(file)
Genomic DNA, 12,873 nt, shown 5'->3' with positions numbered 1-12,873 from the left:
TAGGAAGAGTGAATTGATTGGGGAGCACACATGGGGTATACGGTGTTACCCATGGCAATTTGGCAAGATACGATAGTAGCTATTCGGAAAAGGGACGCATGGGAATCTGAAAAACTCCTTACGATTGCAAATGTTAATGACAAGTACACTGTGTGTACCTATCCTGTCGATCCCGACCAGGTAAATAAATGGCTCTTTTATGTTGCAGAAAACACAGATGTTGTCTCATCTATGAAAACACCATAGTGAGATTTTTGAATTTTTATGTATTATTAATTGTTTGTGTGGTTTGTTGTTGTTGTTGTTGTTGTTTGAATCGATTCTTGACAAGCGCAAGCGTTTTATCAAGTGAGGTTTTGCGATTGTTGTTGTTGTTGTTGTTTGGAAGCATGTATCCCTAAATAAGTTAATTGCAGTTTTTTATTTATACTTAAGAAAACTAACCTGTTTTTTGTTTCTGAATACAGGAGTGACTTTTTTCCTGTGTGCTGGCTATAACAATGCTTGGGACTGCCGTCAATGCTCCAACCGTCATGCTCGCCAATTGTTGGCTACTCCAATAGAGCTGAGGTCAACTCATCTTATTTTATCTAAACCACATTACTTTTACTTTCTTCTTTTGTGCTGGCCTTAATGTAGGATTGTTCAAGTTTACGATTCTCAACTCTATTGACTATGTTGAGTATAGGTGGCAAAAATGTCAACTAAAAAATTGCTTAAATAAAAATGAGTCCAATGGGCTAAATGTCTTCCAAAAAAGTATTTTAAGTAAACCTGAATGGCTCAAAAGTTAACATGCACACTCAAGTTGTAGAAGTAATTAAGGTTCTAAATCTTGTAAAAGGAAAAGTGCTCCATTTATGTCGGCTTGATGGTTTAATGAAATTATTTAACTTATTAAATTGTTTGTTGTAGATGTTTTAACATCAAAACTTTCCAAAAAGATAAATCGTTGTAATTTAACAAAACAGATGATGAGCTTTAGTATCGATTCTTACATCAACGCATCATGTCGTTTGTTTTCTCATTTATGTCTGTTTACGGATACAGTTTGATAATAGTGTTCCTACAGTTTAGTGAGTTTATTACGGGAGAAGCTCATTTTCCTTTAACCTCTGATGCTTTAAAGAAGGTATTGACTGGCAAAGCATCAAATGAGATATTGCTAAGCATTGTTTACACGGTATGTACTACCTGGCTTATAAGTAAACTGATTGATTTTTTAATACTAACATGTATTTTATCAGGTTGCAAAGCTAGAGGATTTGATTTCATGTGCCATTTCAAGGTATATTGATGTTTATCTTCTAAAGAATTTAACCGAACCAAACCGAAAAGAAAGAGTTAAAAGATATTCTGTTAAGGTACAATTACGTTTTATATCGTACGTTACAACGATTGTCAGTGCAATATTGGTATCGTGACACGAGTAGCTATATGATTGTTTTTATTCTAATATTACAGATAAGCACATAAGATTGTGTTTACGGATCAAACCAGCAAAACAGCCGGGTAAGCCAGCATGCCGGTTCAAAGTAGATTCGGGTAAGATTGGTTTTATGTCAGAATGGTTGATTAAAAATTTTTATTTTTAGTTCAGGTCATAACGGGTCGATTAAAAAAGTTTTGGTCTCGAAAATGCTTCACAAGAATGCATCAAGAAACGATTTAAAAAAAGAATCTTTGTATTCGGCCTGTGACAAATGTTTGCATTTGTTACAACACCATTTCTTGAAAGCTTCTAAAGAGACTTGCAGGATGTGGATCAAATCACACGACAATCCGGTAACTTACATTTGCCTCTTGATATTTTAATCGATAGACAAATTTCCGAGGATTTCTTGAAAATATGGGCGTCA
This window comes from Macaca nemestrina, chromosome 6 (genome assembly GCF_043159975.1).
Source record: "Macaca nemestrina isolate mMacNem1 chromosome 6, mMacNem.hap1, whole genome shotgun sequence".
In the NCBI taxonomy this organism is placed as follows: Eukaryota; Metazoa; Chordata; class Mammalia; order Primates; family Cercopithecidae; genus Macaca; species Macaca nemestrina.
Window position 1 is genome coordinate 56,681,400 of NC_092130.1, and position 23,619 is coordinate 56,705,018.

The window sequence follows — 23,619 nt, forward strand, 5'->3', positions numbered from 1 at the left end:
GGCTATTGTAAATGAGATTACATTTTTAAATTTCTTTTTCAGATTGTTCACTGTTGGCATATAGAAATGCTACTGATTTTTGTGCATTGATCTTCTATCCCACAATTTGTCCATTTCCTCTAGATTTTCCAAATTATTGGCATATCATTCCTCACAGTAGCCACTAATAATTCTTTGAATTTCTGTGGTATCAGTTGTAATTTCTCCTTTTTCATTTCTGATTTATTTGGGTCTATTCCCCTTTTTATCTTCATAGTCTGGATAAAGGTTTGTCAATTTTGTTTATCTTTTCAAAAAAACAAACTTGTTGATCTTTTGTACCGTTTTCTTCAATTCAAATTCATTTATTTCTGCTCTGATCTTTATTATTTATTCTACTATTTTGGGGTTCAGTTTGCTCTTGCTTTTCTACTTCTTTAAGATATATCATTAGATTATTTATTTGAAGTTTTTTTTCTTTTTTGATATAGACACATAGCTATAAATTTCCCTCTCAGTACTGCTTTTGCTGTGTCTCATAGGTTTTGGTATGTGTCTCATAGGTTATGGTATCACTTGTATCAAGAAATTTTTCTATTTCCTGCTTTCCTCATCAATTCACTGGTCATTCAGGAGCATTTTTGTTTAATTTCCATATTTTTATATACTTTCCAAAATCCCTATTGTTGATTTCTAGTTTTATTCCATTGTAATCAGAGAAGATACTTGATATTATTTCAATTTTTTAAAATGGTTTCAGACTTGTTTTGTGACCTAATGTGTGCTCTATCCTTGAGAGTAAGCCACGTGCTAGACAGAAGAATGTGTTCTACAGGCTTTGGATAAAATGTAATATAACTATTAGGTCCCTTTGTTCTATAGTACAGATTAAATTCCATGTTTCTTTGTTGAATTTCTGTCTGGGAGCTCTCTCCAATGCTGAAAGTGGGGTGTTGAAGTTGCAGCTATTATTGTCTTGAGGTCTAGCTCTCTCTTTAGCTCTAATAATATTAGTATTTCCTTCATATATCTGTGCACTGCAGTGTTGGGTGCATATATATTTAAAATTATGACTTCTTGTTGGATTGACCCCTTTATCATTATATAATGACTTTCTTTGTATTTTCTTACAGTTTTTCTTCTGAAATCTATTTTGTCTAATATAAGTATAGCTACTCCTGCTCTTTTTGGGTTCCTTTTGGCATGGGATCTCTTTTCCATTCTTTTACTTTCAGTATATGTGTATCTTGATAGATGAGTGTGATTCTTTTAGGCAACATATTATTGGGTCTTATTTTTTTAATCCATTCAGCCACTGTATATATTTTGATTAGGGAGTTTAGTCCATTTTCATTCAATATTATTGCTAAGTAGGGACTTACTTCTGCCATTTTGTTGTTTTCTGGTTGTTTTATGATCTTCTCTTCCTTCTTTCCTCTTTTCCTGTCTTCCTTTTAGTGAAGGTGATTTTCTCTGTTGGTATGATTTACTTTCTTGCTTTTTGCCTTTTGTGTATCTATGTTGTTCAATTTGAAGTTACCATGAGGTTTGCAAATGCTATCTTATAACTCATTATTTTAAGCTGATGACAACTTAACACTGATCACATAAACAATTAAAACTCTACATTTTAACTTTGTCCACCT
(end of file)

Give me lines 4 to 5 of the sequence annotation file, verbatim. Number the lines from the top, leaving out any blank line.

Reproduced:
Source record: "Macaca nemestrina isolate mMacNem1 chromosome 6, mMacNem.hap1, whole genome shotgun sequence".
In the NCBI taxonomy this organism is placed as follows: Eukaryota; Metazoa; Chordata; class Mammalia; order Primates; family Cercopithecidae; genus Macaca; species Macaca nemestrina.